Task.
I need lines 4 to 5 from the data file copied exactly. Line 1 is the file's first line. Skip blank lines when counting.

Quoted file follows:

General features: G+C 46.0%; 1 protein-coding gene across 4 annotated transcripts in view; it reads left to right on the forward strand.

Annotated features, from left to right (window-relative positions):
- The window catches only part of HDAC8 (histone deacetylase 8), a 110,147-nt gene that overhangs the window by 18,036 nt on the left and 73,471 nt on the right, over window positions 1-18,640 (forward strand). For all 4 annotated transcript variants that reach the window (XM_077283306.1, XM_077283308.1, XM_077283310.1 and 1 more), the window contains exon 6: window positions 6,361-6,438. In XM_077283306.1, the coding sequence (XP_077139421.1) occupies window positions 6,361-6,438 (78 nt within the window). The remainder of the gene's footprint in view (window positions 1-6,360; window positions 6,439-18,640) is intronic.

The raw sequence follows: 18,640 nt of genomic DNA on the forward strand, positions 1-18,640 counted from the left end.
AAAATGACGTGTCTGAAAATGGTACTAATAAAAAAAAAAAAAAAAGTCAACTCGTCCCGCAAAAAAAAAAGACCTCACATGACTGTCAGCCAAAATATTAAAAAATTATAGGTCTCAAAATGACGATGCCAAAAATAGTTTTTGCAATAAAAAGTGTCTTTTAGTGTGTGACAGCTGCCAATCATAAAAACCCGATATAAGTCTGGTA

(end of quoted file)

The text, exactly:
The raw sequence follows: 18,640 nt of genomic DNA on the forward strand, positions 1-18,640 counted from the left end.
AAAATGACGTGTCTGAAAATGGTACTAATAAAAAAAAAAAAAAAAGTCAACTCGTCCCGCAAAAAAAAAAGACCTCACATGACTGTCAGCCAAAATATTAAAAAATTATAGGTCTCAAAATGACGATGCCAAAAATAGTTTTTGCAATAAAAAGTGTCTTTTAGTGTGTGACAGCTGCCAATCATAAAAACCCGATATAAGTCTGGTA